By James Anderson
Ah, the good old days. Back in the fourth quarter -- when growth stocks and technology shares in particular began to look like a boxer past his prime -- heavy-machinery stocks came alive, like a young George Foreman. Over the past three months, Caterpillar (CAT ) has produced a 38.0% total return. Deere (DE ) has taken off on a 24.5% run during the same period. And hyrdaulic-components maker Parker Hannifin (PH ) has delivered a gain of 32.2%.
After all that, equipment makers are still trading at a substantial discount to the broad market. At a close of $41.75 on Jan. 25, Caterpillar is trading at a mere 12.4 times its consensus 2001 earnings estimate of $3.37 a share, as compiled by Zacks Investment Research. Ingersoll-Rand is even cheaper, trading at a mere 9.6 times targeted 2001 earnings of $4.08 a share as of its Jan. 18 close of $39.25. By comparison, the S&P 500 is currently priced at 25.5 times projected 2001 profits, even after a 9% drop last year.
MIRED IN MULTIPLES.
So, it all adds up to a bunch of bargain stocks worth a gander, right? Think again. Wall Street's true feeling about heavy equipment is still rather lukewarm. Analysts attribute the recent streak of good fortune to sector rotation, a fancy way of saying investors have embarked on something of a bottom-fishing expedition. Right about the time that growth shares -- and technology companies in particular -- began to sputter, rusty Old Economy sectors such as machinery started to look inviting. If for no other reason, that was because the group was mired at depressed price-to-earnings multiples of 10 or lower at a time when the S&P 500 still fetched close to 30 times projected profits.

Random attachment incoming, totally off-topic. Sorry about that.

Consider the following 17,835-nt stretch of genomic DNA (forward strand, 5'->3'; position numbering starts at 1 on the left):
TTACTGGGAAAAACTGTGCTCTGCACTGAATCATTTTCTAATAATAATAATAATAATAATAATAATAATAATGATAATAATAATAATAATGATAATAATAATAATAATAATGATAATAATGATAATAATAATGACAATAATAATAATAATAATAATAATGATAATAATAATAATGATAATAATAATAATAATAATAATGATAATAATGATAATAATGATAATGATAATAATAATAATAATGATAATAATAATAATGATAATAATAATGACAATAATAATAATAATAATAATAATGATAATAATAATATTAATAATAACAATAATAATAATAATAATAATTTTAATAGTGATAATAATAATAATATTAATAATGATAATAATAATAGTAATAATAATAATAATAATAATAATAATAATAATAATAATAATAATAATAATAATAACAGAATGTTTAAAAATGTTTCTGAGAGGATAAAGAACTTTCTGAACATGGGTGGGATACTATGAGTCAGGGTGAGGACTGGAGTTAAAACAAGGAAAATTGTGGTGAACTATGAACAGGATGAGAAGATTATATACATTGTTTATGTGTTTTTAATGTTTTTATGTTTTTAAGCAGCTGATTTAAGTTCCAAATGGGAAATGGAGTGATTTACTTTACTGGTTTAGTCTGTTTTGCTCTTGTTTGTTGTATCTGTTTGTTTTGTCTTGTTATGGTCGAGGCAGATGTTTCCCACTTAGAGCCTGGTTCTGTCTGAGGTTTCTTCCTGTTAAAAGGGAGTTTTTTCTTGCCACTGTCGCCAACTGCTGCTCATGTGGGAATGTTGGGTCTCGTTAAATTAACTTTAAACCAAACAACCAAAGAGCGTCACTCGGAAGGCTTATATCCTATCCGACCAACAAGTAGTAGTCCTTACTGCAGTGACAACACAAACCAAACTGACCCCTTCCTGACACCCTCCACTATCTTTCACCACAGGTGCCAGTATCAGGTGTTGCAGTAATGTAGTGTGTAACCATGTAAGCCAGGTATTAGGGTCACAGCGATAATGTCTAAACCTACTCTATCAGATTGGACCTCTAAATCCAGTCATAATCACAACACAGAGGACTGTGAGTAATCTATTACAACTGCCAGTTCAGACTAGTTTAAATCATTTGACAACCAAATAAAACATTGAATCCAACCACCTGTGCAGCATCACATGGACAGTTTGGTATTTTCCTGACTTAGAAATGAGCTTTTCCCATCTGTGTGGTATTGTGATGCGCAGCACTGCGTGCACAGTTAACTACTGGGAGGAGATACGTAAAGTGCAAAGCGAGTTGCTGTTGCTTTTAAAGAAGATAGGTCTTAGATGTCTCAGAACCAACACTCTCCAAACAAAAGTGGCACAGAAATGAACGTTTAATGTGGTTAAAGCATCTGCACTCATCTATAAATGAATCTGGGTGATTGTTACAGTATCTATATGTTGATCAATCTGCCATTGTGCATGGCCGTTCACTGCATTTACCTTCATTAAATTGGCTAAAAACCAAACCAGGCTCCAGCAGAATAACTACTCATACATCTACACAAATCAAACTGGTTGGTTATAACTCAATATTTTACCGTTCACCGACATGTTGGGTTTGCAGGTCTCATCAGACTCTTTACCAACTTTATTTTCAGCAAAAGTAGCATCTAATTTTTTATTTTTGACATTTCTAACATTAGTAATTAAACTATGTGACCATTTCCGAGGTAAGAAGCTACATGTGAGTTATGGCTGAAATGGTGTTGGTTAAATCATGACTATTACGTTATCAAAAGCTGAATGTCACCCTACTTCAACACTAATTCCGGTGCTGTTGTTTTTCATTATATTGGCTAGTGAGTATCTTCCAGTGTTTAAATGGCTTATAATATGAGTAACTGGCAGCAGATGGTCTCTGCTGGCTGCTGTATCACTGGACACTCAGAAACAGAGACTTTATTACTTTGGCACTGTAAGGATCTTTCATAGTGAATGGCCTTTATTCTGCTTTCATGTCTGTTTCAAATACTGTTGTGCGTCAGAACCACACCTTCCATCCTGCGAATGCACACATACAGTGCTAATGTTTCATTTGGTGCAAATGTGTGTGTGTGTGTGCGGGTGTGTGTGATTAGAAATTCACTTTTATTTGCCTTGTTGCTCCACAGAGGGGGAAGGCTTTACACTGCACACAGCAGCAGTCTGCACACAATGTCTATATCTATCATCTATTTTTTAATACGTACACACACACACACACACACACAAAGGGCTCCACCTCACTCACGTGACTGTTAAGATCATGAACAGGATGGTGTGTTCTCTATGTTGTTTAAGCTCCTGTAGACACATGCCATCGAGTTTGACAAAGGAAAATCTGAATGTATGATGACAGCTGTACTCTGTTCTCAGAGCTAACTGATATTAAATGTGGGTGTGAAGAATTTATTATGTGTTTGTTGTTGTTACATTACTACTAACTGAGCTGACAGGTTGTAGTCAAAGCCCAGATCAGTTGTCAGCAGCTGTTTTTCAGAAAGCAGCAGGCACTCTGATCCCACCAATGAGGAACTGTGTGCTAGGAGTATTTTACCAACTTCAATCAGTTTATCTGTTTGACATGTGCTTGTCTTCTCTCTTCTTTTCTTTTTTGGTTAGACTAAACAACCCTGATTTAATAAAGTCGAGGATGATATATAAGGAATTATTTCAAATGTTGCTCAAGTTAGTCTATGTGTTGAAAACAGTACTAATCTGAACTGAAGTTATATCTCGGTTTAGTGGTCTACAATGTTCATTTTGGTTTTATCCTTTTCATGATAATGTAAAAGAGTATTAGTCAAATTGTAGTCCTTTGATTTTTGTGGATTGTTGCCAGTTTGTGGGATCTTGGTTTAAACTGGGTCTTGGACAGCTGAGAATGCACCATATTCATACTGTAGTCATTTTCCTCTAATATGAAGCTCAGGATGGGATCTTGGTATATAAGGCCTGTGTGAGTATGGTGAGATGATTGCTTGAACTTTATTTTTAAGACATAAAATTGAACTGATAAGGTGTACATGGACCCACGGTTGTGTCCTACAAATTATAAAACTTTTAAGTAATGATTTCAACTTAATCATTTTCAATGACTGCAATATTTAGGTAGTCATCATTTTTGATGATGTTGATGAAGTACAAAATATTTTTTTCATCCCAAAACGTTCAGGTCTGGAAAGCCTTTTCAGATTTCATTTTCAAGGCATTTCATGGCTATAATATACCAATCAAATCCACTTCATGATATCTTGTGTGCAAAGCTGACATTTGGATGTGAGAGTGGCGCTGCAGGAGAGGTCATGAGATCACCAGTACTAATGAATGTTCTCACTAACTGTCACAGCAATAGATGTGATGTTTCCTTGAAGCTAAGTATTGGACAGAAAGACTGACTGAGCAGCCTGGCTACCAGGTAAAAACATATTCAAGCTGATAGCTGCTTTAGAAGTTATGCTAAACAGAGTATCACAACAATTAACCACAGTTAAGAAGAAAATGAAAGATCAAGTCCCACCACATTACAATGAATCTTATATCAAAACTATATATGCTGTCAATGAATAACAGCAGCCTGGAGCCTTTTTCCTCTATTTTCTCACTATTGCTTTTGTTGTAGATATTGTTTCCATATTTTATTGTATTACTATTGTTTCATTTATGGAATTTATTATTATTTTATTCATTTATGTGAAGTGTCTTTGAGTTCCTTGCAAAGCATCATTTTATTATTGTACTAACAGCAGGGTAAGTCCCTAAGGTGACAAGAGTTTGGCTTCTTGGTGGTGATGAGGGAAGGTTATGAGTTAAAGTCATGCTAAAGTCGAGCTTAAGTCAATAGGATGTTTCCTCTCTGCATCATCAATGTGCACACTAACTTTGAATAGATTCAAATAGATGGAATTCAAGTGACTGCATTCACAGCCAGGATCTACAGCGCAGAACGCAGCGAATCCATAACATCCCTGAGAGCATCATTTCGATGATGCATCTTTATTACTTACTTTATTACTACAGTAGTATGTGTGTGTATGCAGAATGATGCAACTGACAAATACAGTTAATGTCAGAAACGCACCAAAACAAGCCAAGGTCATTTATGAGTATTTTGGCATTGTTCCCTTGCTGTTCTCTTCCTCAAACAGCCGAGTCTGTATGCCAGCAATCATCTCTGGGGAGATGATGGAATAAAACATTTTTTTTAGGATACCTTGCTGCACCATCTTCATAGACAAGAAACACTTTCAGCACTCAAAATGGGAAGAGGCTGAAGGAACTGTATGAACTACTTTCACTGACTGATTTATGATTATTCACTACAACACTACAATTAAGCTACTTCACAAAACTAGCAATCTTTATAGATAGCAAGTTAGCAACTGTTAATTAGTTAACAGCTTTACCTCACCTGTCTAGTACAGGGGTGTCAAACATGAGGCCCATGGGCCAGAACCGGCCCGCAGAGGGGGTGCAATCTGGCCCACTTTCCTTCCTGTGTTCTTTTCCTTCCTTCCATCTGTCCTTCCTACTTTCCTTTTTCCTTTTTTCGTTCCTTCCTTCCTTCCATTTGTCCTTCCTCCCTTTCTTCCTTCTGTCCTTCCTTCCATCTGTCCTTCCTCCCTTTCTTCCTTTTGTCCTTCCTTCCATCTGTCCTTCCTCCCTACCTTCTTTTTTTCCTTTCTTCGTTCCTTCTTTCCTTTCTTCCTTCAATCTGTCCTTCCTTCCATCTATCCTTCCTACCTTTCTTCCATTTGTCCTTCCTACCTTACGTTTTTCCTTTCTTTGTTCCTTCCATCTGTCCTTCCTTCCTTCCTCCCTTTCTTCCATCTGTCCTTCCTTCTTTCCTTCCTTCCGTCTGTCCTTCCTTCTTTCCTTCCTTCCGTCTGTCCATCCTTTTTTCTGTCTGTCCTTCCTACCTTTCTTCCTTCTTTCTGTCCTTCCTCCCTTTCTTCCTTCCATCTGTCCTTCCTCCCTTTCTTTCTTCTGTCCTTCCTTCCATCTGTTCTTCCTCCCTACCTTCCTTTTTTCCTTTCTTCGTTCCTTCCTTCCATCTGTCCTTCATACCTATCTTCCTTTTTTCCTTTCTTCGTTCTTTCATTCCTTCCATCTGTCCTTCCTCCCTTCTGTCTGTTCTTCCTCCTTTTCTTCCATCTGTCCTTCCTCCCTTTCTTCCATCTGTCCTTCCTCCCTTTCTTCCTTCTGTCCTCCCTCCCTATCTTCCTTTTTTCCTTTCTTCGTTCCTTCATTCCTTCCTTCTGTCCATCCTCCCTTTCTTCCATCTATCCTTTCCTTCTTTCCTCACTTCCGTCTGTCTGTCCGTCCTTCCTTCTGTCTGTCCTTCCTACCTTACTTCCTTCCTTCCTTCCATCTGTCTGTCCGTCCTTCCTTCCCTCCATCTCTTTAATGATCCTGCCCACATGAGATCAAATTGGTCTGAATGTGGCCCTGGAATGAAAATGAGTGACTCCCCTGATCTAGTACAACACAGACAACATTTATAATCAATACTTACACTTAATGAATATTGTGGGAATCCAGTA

The problem is, long-term, heavy-machine makers have lots of issues to sort out. Start with the brave new world of U.S. agriculture. Free-market farm reform has yet to raise incomes out on the prairie. Bumper soy, wheat, and corn crops over the past four years are sure to keep the grain market glutted. Prices have dropped through the floor, and the U.S. Agriculture Dept. estimates that farm subsidies will account for about 50% of the agriculture industry's estimated $45 billion in net income this year.
If that isn't enough to make farmers wary, the fact that Congress is due to give agriculture handouts a close look in the new year isn't likely to perk up capital outlays down on the farm. That spells rough going ahead for companies such as John Deere and CNH Global, which both generate 55% or more of their revenues from agricultural equipment.
At the same time, construction, a market that has been good for heavy equipment, could be topping out. That's because the strong economic growth that kept crews hoisting girders and stacking bricks looks to be slowing. What's even more disheartening, Salomon Smith Barney's David Raso says the market for construction equipment has been headed downward since last year, and unit sales in the U.S. could tail off 7% to 8% in 2000. Furthermore, Raso thinks the percentage decline could reach "double digits" in 2001. "The valuations [of these stocks] are great, but you can't get around the fact that the industry's fundamentals are uninspiring," he says.
The outlook for 2001 isn't all bad, however. The heavy-equipment industry's big names can be thankful for a weaker dollar. "In this market, I'm steering toward companies with large operations overseas, the ones that stand to benefit when exports get cheaper," says Legg Mason analyst Barry Bannister.